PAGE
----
Homelessness is a pressing public health issue in many countries, and mental disorders are a major contributor to the high rates of morbidity and mortality among the homeless population. Numerous studies have revealed that approximately one-third of homeless people suffer from serious mental illness, mostly schizophrenia or bipolar disorder. The most common types of mental illness among homeless people are affective disorders, such as depression, bipolar disorder, schizophrenia, and anxiety disorders. The effects of housing stability on service use among homeless adults with mental illness in a Housing First randomized controlled trial have been studied.
In the early 1980s, research began to consistently report that around one-third of the homeless population had schizophrenia, schizoaffective disorder, bipolar disorder, or major depression. There are various interpretations of the observed variation in the magnitude of schizophrenia and other psychotic disorders among homeless people in different countries. To provide a high level of evidence on the global prevalence of schizophrenia and other psychotic disorders among homeless people, a systematic review and meta-analysis was conducted.
Prevalence of Mental Illness Among Homeless PeopleThe systematic review and meta-analysis revealed a significantly higher prevalence of schizophreniform disorder (2.48%), schizoaffective disorder (3.53%), and any type of psychosis (21.21%) among homeless people. In a study of 529 homeless people from Los Angeles, individuals who had been previously psychiatrically hospitalized and those who had not been psychiatrically hospitalized were divided.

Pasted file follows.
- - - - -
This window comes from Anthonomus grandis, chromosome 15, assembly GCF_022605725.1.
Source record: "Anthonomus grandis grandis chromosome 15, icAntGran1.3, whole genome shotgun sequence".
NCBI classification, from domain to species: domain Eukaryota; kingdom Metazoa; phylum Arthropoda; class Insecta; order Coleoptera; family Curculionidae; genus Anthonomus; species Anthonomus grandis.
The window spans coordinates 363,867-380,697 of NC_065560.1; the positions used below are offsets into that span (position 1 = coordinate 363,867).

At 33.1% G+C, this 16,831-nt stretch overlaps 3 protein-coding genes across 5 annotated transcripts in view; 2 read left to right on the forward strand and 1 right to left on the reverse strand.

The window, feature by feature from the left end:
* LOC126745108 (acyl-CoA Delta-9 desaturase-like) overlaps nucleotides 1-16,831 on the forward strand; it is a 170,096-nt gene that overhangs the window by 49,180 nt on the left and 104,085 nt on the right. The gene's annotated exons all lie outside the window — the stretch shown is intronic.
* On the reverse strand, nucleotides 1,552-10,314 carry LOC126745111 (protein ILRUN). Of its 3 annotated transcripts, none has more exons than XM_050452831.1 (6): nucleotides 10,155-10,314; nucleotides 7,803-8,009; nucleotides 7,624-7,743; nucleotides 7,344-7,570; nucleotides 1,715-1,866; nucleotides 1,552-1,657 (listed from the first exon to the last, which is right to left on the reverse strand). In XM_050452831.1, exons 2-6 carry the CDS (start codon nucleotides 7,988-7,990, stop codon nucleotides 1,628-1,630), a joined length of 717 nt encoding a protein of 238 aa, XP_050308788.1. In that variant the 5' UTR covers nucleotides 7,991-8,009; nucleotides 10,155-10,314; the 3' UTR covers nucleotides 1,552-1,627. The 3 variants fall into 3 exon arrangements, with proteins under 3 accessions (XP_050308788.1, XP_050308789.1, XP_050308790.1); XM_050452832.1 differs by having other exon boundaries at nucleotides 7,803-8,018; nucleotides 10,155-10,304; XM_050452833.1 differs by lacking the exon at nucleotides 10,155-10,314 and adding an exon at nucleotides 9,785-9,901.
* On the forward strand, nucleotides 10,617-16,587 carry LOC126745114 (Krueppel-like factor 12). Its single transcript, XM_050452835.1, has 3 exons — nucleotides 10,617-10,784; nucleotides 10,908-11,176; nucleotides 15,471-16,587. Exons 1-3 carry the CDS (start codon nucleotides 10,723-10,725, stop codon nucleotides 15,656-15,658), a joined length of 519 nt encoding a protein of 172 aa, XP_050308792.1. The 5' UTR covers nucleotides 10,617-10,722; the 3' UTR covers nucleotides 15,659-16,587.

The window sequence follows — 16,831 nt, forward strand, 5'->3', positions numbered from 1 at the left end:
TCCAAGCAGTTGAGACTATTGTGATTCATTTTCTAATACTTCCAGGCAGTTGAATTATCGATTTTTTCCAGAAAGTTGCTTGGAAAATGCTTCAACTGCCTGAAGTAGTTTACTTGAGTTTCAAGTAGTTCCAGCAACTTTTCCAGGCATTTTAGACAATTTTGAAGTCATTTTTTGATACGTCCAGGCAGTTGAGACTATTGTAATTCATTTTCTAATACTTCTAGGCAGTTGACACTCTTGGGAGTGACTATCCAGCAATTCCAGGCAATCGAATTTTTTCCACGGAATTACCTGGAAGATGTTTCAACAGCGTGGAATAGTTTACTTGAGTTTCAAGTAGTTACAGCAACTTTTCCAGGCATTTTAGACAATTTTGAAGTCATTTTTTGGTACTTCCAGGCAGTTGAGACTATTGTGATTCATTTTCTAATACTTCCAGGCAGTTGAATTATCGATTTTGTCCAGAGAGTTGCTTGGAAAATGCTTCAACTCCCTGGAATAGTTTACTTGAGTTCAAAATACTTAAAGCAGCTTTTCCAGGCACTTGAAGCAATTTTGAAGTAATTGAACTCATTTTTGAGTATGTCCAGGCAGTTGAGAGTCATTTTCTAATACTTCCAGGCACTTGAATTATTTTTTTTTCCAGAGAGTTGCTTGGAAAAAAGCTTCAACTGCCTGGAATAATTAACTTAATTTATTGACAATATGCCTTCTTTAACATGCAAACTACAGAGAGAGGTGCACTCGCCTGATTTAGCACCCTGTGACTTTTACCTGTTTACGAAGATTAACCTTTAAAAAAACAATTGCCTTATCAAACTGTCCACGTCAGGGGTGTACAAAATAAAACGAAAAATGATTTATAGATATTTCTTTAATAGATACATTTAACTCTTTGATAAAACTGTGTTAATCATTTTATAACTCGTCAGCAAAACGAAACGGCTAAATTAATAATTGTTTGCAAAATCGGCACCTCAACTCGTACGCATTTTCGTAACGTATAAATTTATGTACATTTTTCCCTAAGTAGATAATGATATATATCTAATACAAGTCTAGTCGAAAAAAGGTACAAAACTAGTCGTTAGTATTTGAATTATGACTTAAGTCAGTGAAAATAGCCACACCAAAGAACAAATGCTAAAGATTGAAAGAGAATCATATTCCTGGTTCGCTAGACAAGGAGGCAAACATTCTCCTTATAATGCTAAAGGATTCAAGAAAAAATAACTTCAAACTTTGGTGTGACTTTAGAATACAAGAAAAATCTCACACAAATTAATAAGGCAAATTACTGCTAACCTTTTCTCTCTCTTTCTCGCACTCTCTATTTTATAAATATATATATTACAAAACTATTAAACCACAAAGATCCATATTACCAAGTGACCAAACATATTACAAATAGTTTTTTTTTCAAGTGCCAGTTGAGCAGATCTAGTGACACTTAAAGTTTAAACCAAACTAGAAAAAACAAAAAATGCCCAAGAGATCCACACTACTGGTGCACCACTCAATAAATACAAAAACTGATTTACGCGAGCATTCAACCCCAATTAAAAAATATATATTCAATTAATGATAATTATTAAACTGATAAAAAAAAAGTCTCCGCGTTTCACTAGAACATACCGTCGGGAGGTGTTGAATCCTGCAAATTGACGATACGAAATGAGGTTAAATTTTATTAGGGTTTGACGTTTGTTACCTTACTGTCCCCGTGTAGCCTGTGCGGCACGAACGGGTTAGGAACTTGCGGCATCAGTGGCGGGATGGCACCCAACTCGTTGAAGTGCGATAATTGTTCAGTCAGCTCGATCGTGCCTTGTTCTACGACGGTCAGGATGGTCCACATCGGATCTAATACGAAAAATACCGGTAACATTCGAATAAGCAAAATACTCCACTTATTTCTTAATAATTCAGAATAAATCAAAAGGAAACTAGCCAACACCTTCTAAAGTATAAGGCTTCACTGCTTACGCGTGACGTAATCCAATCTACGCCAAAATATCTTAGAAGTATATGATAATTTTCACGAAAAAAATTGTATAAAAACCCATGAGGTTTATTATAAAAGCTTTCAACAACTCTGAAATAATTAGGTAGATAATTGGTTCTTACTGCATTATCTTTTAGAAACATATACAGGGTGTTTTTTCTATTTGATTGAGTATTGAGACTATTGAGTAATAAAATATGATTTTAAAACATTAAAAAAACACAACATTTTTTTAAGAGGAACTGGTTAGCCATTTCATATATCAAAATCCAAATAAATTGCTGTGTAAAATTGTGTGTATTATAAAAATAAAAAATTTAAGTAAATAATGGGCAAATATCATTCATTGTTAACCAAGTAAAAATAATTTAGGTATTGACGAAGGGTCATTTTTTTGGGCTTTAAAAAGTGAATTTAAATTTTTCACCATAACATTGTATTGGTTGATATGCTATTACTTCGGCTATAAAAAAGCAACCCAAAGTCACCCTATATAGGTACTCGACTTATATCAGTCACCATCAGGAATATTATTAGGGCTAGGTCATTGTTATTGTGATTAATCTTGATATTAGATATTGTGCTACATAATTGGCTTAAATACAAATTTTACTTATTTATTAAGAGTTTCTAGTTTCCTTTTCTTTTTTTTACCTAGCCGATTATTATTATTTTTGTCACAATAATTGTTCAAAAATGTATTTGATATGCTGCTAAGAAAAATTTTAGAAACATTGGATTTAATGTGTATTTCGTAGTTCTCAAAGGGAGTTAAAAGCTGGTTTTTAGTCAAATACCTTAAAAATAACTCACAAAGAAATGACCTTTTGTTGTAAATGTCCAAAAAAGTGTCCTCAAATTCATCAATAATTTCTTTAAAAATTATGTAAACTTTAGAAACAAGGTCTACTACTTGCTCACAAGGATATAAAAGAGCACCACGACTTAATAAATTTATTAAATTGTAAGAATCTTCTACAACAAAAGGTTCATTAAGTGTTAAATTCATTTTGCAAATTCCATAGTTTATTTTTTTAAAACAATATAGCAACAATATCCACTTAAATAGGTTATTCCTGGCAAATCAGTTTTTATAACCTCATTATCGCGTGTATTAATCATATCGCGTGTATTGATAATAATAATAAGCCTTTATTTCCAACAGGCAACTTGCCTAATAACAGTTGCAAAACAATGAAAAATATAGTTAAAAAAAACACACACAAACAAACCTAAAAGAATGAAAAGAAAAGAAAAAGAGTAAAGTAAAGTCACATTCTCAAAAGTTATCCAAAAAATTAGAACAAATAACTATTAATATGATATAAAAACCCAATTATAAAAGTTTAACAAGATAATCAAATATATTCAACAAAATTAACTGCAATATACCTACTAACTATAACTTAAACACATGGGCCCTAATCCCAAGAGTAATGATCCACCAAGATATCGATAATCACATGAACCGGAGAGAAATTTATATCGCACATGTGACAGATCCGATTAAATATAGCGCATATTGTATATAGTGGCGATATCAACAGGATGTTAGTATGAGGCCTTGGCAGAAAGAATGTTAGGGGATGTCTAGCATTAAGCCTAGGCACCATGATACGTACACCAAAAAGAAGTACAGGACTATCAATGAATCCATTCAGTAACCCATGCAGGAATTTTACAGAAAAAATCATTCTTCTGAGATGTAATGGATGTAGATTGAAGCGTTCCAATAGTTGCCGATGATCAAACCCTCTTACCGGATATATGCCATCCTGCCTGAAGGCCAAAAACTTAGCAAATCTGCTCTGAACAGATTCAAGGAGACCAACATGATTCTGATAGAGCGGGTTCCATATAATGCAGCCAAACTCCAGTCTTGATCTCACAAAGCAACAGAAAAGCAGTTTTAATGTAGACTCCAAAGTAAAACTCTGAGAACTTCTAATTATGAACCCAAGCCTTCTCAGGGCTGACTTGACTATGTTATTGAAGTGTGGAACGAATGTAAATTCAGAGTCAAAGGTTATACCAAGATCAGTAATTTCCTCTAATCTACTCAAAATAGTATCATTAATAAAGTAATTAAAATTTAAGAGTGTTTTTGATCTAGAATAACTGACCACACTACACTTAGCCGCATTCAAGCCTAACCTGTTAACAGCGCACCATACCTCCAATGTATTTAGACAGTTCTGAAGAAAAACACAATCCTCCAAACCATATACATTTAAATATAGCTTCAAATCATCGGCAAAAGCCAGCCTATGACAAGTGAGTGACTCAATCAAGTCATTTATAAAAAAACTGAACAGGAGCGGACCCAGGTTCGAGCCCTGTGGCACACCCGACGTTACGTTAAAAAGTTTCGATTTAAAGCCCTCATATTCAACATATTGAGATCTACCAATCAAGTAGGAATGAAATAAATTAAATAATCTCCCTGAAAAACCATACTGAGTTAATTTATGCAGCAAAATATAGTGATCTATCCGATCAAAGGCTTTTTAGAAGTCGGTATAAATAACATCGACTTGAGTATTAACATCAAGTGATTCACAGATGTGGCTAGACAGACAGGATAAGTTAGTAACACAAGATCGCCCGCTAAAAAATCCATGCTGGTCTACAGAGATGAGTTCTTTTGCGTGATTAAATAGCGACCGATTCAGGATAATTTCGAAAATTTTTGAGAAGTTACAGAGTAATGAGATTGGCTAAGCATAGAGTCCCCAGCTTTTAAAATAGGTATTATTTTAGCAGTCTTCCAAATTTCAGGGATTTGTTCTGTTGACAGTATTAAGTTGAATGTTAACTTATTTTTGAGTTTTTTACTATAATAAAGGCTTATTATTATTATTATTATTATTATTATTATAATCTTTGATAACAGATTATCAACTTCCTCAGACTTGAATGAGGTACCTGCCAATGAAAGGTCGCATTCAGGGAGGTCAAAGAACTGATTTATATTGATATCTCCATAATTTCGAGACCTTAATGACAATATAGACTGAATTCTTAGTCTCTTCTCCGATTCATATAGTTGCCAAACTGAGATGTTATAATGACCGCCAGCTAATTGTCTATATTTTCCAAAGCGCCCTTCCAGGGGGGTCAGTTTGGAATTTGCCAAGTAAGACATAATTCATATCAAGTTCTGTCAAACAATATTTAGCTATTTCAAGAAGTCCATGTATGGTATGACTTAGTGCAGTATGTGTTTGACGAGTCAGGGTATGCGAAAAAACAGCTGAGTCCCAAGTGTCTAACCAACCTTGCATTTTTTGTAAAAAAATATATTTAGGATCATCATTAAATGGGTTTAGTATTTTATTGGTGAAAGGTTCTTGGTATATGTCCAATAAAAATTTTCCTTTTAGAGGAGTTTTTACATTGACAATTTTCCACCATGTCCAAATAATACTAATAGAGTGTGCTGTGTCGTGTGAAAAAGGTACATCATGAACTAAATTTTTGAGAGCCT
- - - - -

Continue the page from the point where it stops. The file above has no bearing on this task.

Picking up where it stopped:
Affective disorders, such as depression and bipolar disorder, schizophrenia, anxiety disorders, and substance use disorders, were found to be the most common types of mental illness in the homeless population.
Implications for Future Clinical Practice and ResearchThe findings from this study have implications for future clinical practice and research. As bed capacity in state hospitals decreased, the number of homeless people with mental illnesses increased, along with crimes and arrests related to homelessness. Therefore, it is essential to develop strategies to reduce homelessness and improve access to mental health services for those affected by mental illness. In conclusion, this systematic review and meta-analysis provides evidence on the global prevalence of schizophrenia and other psychotic disorders among homeless people.
The presentation of the findings and the articulation of the evidence in the context of homeless people was excellent. It is important to continue conducting research on this topic in order to develop strategies to reduce homelessness and improve access to mental health services for those affected by mental illness.